This post may put some people off, but sometimes you’ve just got to speak out.
People often assume that because I’m a food geek then I’m all over the latest food trends. The thing is that in addition to food geek, I’m also a food snob and a bit of a food luddite. I feel that traditional foods exist for a reason – they fill a need for a given culture, and they fill it well. This means that when a food fad becomes too prominent and is given far more exposure than it’s worth (in my opinion, of course) I start to become … irritated.
So here are the food-related trends I’m sick of – in no particular order:
Yes, with enough work and specialized widgets you can probably prepare anything on a grill. I think I had enough of grilling many years back when I tried grilled lobster. It had that great, smokey flavor you get with a barbecue. The problem was the one thing I couldn’t taste – lobster.
Panini grills, juicers, veg-o-matics, ice cream makers, dehydrators, infusers, a thousand new things every year to spend money on to "save time in the kitchen." Most of the time there is a multi-purpose tool which will achieve the same end and take up a lot less space. The multi-purpose tools are usually easier to clean as well.
I like bacon, really I do, but I like things that don’t taste like bacon too. I don’t want to hear about bacon salt, bacon ice cream, bacon clothing, chocolate-covered bacon, bacon mayo, baconsicles, bacon soda, etc. If I want a dish to taste like bacon then I’ll add bacon, but most of the time I’ll skip it.
Twinkies, Oreos, Mars bars, macaroni and cheese, butter – this one’s almost as bad as the bacon (in fact, people are batter-coating and deep frying bacon as well). Look, it’s nice to have something fried now and then. The frying process makes things crispy, adds the fat that people naturally crave, and even caramelizes natural sugars in foods. However, like grilling, it can also obliterate subtle flavors. What’s more, too much of this stuff will turn you into the Pillsbury Dough Boy.
Like clockwork, some agricultural collective will fund a health study which ends up showing that their product is packed full of something that conclusively reduces risks of somesuch or helps promote someother. Then for the next year or so that product is put into everything from floor wax to dessert toppings … until another study comes out and shows that the product works almost as well as a sugar pill.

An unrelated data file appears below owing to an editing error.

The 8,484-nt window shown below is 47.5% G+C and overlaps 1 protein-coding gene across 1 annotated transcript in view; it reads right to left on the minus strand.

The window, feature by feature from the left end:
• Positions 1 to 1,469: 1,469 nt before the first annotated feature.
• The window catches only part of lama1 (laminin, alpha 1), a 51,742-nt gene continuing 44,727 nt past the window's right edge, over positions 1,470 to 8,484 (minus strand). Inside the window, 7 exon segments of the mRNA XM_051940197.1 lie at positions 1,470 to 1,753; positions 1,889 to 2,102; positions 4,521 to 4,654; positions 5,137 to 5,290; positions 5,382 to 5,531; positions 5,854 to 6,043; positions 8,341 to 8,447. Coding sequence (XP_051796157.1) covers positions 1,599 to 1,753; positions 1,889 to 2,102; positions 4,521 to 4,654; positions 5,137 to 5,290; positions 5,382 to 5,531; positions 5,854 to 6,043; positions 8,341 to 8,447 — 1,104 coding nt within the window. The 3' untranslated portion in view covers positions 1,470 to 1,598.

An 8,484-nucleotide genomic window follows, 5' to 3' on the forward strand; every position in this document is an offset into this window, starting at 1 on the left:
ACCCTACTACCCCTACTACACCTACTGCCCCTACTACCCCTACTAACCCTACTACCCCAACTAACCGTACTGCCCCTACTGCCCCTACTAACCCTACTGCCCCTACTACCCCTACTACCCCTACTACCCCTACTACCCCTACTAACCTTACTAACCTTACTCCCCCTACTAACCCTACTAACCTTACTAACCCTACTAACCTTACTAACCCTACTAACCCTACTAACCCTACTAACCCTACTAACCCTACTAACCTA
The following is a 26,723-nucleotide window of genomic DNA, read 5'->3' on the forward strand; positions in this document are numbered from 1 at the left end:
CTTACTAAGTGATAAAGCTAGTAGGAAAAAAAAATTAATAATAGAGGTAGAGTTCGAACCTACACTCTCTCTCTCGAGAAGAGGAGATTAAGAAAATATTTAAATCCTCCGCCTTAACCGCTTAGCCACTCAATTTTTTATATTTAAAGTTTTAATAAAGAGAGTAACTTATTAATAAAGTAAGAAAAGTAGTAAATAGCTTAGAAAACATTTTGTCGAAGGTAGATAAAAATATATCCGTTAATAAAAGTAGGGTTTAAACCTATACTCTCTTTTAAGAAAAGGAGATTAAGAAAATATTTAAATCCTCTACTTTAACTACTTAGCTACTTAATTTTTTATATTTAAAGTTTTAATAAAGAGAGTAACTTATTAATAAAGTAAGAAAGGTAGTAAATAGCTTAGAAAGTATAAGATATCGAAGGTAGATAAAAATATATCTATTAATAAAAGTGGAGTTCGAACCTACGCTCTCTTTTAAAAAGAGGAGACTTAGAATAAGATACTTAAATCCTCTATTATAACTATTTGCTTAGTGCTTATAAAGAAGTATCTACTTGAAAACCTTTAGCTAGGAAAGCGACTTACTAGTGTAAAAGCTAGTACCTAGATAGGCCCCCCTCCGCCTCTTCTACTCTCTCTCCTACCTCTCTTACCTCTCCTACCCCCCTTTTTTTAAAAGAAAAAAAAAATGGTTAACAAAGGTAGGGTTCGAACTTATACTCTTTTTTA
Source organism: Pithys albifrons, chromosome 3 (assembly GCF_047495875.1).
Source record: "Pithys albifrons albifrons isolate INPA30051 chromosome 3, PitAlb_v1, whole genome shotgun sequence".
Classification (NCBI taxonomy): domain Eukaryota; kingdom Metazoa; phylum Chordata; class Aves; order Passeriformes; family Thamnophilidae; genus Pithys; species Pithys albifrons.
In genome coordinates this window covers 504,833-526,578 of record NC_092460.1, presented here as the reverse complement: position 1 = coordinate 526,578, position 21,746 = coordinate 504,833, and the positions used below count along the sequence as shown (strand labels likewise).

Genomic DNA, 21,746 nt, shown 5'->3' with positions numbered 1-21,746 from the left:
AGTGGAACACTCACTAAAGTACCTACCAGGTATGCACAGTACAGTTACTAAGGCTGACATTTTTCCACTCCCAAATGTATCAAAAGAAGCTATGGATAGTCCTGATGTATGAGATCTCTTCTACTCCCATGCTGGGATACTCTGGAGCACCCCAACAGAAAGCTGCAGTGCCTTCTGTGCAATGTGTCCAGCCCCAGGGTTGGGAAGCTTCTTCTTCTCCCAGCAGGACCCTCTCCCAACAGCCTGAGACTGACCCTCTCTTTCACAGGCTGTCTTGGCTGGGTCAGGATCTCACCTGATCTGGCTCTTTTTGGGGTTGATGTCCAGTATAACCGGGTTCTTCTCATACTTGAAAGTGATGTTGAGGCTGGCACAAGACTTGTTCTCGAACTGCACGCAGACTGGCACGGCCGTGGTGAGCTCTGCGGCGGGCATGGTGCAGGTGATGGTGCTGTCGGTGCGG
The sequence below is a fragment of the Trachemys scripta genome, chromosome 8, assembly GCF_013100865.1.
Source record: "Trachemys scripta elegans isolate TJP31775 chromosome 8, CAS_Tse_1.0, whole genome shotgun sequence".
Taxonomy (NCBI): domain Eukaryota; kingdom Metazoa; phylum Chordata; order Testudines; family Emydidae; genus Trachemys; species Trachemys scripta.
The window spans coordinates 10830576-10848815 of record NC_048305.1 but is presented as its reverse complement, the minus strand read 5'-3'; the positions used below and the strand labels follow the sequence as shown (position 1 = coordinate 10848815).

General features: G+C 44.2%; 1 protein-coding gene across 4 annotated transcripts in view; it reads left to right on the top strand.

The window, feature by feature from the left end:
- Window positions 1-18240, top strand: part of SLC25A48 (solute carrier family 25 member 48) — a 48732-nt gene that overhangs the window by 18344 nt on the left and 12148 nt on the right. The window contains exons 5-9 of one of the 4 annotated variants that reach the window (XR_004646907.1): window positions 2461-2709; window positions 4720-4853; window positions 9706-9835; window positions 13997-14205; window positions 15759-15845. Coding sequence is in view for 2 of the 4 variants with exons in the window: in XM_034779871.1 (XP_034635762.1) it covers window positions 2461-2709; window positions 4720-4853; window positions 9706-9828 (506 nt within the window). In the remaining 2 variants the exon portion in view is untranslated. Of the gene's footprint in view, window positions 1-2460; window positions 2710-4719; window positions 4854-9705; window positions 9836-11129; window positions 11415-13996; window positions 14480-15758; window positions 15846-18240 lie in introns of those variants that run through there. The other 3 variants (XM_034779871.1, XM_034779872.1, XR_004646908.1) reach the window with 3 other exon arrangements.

I suspect this term appears in a scientific dictionary and is defined as "overprocessed and overpriced". I suppose it could be considered to be edible art, but it also could be considered as food porn.
A biscuit, covered in mashed-potatoes, sprinkled with fried meat, gravy, and a ton of cheese. I’ve seen ads for all sorts of these from a variety of restaurants. Most (all?) of the time they’ve just taken the ingredients they already had on hand and plopped them down in a heap. I suppose they could just give us a trough or feed bag.
I simply hate this word. It just screams "dweeb".
The works that the laborer should do for each month of the year.
As of January, mainly at the end, cut the wood he would like to dedicate to framing or other work, when the moon is under the earth: for the moonlight makes the wood softer, and wood to be cut this will last a long time without being corrupted.
Smoke the trees that bear fruits, without affecting their roots.
Among the trees and shrubs that flourish early: such as roses, damask plums, avant-peaches, plums and others; in cold and wet country during the first two quarters of the Moon; cut the vine in good weather and sunny, plow the land dry, light and white, slender, sandy, full of tall grass and roots, which will not be plowed until October: second will be to work to the salt land and spread straw on top of beans, or wheat and barley.
Cut poles of willow for vines and hedges; prepare good stakes to support the vines; cut and prune the trees, the Moon being waning; turn upside down all the manure made from St. Martin's day, so that is cooked when it will be spread on the field, and the like: mend make new the chariots, wagons, plows, and other instruments necessary for cultivation, provide sufficient irons for pruning and clearing trees and vines.
Throughout will be no seed, because the earth is still too rare, heavy, full of steam, and similar to badly carded wool.
This blog is a companion to the Medieval Cookery website. I generally only put stuff on the website that I feel is "reasonably" complete. Here I'll be posting thoughts and recent discoveries about medieval European cooking, as well as tangentially related subjects like calendars, language, and culture.